He placed the gold band on her finger, twisting and nudging it past her swollen knuckle. Chae’s face didn’t change. She seemed to have no reaction at all, only patting his hand as she had for days, this time deliberately watching her ringed finger. Lee squeezed her hand and stood up. “I think we must prepare for our good-bye,” he said.

         A handshake seemed foolish, so he held his niece in an awkward embrace. They made more small talk, speaking hopefully about the future of Korea. When he turned back to Chae it seemed that she had not moved a centimeter, as if she were in the exact position he’d left her in, frozen.

         He hugged her. Nothing had been as he’d expected but he cried. He knew he would never see her again. They’d all lose their battle with time before the two halves of their country ended the battle-less war between them. It was like his “other” wife said, “Change grows like a vine, slowly and in unexpected directions. You cannot climb it before it is there.”

         Knowing Chae was alive was not a comfort but more like an infection, guilt, spreading through his past, eating away at the good that had happened to him. Over all his happiness this Chae would silently tower, alone, childless, loveless. He wondered if it wouldn’t have been kinder to both of them to have left this stone unturned.

         When they broke their embrace, Chae’s face was red and wet with tears though her body had been still in his arms, as if she’d silenced more than just her voice. She pressed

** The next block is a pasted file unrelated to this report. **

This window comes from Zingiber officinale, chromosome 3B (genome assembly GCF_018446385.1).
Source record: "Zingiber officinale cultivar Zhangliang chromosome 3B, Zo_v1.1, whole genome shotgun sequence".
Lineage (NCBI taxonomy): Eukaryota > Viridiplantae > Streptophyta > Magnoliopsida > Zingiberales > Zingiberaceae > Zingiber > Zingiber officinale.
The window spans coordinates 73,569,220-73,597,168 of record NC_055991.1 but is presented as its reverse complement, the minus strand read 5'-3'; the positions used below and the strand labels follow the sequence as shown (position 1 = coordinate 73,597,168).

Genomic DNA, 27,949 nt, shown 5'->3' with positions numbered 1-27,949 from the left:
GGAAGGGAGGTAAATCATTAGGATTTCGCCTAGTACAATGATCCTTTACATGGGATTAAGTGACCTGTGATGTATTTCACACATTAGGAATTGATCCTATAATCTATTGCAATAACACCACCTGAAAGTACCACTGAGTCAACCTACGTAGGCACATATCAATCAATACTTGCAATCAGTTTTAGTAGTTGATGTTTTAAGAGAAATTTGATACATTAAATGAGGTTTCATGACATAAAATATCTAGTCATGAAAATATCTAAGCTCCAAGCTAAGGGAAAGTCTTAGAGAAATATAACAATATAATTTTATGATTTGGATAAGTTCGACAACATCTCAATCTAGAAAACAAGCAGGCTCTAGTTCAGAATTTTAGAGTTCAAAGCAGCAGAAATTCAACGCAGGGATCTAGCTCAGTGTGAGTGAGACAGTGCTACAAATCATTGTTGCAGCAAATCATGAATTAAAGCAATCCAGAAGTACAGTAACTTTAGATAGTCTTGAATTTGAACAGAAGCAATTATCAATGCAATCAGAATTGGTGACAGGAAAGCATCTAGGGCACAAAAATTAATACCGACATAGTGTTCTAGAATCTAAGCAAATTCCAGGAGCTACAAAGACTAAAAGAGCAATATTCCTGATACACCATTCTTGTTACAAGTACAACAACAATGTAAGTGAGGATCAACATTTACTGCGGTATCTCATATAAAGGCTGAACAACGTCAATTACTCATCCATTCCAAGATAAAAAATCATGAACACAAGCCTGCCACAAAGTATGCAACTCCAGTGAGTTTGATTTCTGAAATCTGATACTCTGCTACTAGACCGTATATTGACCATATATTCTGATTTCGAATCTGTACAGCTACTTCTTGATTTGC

a folded piece of paper into his palm like a payment, an even exchange for the ring. He hadn’t seen her write anything. He tried to unfold it but she stopped him, cupping both her hands around the note like a child catching a butterfly. He must wait he realized. Wait until the meeting was over, until he was on his way home, no chance to reply, until he too was silenced.

         He hugged her again, with new warmth. The note. The note would explain things, say what she couldn’t. He cried and this time he thought he felt her sobs, faint and gentle, buried in his own.

         Lee gripped Chae’s carefully folded note in his hand as the plane returning him to the South took off. He watched North Korea shrink from the window until the buildings below looked like toys, a child’s playthings that could be picked up and moved at whim. They passed through a sheet of flat clouds, a line in the sky. The windows filled with blue. Lee unfolded the note.

         It was short. A few characters in a shaky hand. He gasped as if a hole had been punched in his lung and air were rushing out. He crushed it tightly in his fist until he could no longer feel the difference between his skin and the paper, until the ink of the words, I waited. I thought you would come for me, began to bleed into his palm.